"South Park" takes on Hollywood's pandering to Chinese censorship with sharp words, weak jokes

"Band in China" makes valid points about the industry bending to suit China's government, but the jokes don't land

By Matthew Rozsa

Staff Writer

Published October 3, 2019 9:23AM (EDT)

Still from South Park season 23 episode 02 - “Band in China”
 (Comedy Central)
Still from South Park season 23 episode 02 - “Band in China” (Comedy Central)

The "South Park" episode "Band in China" makes a pretty strong argument about the danger that Chinese censorship poses to American artistic freedom. It works quite well as an editorial; the problem is that it isn't particularly funny. And that's a shame, because "South Park" often reaches its comical high points when it has righteous outrage in its heart.

If "Band in China" manages to raise awareness about China's increasing control over American art, then I suppose its impact will be salutary. Then again, because it isn't especially funny or memorable, the odds are that it will fade into obscurity and not do much good or ill of any kind.

"Band in China" starts with Randy Marsh (Trey Parker) deciding to go to China after realizing that he can get rich by selling the marijuana from his Tegridy Farms to the 1.4 billion people who live there. He is promptly arrested when he lands, of course, but the episode doesn't spend too much time lingering on his inevitably bleak stay in a Chinese prison. Its focus is on how other American businesses like Google, the NBA and Disney (especially Disney) have the same idea as Randy — to make billions by opening themselves up to the lucrative Chinese marketplace — and are willing to bend themselves to the demands of the Chinese government in order to do so.

The B plot reinforces this point (a refreshing departure from last week's episode "Mexican Joker," which had two storylines that were basically unrelated to each other). When Stan (Parker), Butters (Matt Stone), Jimmy (Parker) and Kenny (Stone) form a successful death metal band, they are recruited by a Hollywood agent who wants to turn their story into a biopic. Their excitement turns to dismay, however, as they learn about the lengthy list of topics they are forbidden to cover because the Chinese government would disapprove of them: The Dalai Lama, organ transplants (referencing accusations that China is harvesting organs from Uighur Muslims and the Falun Gong), homosexuality (Chinese censors have long targeted pro-gay rights material) and Winnie the Pooh.

That last thread receives the most attention, with Parker and Stone clearly getting a kick out of the fact that last year's film "Christopher Robin" was banned from the country after memes circulated saying that President Xi Jinping looks like Winnie the Pooh. While I won't delve into spoilers, the episode climaxes with one character currying favor with the Chinese government by addressing their dislike of Winnie the Pooh in the deliberately graphic and shocking fashion that has become a hallmark of the "South Park" brand of comedy. The problem is that the joke, like so many others in the episode, simply doesn't land.

Humor is a subjective thing, of course, and it's difficult to quantify exactly why certain material works and other does not. The most brilliant "South Park" moments have occurred when the series creators find inspired ways to make their larger points about society: A group of religious Christians unwittingly chanting Nazi slogans while supporting "The Passion of the Christ" in 2004's "The Passion of the Jew," the ludicrous scripture of Scientology being matter-of-factly explained and animated in 2005's "Trapped in the Closet," a smug global warming denier casually altering his rationalizations for opposing climate activism (as manifested by the character Manbearpig) before meeting a grisly fate in 2018's "Time To Get Cereal." These moments were effective not only because "South Park" had valid points to make, but because the show came up with a creative and memorably humorous way of making it.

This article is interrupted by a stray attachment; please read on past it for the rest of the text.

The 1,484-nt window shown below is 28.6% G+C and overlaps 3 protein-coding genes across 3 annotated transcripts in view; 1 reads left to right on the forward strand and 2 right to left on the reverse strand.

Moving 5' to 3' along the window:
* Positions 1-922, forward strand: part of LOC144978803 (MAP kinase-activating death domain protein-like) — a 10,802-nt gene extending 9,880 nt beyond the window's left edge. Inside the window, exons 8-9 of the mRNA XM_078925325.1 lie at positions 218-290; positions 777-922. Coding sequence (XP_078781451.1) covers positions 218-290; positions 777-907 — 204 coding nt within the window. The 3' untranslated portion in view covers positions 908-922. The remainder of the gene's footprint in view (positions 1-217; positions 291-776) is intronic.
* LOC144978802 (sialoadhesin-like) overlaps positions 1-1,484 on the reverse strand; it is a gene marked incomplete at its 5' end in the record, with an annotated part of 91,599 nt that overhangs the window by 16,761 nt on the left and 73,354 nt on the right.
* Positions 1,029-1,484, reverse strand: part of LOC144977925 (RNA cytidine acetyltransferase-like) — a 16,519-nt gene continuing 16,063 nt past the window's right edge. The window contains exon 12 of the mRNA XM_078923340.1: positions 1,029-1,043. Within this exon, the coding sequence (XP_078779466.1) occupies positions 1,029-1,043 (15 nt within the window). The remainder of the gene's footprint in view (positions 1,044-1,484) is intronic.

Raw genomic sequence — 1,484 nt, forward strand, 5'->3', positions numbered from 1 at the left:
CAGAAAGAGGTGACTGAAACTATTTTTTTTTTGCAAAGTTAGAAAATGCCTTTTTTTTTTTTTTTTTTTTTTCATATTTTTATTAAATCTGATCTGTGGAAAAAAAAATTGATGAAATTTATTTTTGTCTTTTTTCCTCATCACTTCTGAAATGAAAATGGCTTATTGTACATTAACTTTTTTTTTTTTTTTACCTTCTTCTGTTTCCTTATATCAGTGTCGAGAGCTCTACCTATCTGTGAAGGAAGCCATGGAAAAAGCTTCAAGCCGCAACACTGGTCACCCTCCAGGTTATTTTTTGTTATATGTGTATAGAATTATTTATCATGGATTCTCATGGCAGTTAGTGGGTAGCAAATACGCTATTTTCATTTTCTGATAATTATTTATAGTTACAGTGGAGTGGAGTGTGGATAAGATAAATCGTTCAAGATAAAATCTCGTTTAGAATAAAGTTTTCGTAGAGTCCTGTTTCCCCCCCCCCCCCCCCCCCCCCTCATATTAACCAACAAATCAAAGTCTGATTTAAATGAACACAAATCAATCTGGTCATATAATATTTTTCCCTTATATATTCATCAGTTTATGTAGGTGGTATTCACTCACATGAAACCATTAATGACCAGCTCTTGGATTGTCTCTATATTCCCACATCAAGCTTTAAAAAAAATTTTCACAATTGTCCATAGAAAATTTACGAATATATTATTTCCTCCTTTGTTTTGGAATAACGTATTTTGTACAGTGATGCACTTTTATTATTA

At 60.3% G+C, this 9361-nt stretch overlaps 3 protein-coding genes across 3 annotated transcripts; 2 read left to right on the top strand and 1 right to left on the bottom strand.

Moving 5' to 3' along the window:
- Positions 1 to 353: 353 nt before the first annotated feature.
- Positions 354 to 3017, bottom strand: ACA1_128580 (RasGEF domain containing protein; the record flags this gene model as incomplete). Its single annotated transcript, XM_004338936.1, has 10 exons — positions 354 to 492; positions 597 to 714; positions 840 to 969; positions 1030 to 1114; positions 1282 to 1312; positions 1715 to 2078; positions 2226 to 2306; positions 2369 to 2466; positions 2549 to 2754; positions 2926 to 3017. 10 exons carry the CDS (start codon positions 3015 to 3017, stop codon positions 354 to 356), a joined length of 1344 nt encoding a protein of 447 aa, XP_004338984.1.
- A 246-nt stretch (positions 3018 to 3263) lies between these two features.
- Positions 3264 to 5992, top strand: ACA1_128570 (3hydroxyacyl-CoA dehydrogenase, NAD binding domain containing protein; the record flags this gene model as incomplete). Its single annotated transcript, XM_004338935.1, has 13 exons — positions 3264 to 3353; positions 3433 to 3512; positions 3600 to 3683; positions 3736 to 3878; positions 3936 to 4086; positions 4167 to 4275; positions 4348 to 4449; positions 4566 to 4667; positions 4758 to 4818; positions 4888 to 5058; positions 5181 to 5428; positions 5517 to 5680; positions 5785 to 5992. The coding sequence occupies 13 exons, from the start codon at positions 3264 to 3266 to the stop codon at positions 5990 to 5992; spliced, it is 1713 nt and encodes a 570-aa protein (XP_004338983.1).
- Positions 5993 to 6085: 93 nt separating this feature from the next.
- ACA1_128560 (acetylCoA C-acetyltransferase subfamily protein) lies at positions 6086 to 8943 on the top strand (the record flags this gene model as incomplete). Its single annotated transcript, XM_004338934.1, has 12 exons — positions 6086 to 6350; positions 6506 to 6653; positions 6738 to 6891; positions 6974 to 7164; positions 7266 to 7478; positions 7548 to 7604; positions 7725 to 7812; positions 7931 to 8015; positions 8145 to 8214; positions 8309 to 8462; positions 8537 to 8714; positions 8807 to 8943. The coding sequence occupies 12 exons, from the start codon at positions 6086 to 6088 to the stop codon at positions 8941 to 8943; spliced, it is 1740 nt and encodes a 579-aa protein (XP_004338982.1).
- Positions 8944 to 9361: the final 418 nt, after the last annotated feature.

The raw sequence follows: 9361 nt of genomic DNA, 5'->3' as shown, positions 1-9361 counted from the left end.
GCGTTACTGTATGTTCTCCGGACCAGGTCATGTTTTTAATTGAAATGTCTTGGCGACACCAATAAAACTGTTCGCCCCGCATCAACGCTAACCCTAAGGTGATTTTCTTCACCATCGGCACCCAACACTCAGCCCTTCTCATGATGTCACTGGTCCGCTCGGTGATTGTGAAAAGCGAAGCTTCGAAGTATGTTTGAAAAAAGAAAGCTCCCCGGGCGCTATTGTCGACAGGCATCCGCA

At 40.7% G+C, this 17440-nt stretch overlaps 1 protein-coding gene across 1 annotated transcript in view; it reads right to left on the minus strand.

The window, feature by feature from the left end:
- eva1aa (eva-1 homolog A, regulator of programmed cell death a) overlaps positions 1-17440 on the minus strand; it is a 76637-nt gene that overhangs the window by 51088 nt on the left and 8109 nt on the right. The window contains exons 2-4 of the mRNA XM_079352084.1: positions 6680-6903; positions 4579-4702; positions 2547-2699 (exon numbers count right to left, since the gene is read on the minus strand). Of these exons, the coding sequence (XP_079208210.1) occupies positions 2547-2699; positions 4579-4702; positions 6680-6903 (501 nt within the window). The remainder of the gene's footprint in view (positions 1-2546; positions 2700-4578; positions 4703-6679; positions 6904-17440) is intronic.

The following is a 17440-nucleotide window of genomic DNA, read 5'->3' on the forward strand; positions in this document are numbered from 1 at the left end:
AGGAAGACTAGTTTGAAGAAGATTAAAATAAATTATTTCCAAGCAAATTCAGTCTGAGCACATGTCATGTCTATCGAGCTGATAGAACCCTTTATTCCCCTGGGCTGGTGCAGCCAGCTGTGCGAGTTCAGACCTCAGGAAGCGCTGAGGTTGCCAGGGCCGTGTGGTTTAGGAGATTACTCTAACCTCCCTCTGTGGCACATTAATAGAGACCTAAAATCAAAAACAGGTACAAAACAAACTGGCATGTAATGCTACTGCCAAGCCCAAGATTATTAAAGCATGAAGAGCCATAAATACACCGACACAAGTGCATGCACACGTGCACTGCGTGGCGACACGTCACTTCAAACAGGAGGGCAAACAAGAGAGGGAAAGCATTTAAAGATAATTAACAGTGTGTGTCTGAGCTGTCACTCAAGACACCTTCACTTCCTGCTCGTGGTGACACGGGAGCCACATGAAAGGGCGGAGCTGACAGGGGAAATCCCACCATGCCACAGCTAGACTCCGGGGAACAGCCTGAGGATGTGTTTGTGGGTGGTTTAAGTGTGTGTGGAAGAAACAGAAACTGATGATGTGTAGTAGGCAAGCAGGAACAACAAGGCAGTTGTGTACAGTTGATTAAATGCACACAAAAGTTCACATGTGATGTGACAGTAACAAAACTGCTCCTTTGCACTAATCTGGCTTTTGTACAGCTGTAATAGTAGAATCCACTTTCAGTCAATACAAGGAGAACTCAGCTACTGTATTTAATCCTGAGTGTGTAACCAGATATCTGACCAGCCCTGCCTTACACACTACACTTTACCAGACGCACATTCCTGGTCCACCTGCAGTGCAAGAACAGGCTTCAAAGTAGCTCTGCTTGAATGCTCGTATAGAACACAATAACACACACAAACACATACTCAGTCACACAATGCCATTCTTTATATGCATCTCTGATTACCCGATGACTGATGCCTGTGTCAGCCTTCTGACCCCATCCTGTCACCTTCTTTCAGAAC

This isn't to say that "Band in China" doesn't find ways of illustrating how hard American corporations will pander to China. Iconic Disney characters — from The Beast and Buzz Lightyear to Kylo Ren and Thor and Captain Marvel — are all seen trying to gain access to China's markets. At one point Stan is working on the screenplay for his band's biopic while a Chinese censor is literally looking over his shoulder. Characters make blunt proclamations about the harsh reality of the entertainment industry's desire to do business in China, from Randy saying that "you have to lower your ideals of freedom if you want to suck on the warm teat of China" to Stan declaring that "anyone who would betray their ideals just to make money in China isn't worth a lick of spit." The episode even takes a potshot at liberals when a character explains that the PC Babies (an in-show band meant to satirize political correctness), despite seemingly complaining about everything, doesn't object to Chinese control of American art. The end result is an episode that feels more like a lecture from Parker and Stone to their entertainment industry brethren than an attempt at making ordinary Americans laugh and think at the same time.

By Matthew Rozsa

Matthew Rozsa is a staff writer at Salon. He received a Master's Degree in History from Rutgers-Newark in 2012 and was awarded a science journalism fellowship from the Metcalf Institute in 2022.

MORE FROM Matthew Rozsa

Related Topics ------------------------------------------

All Salon Band In China Culture South Park Tv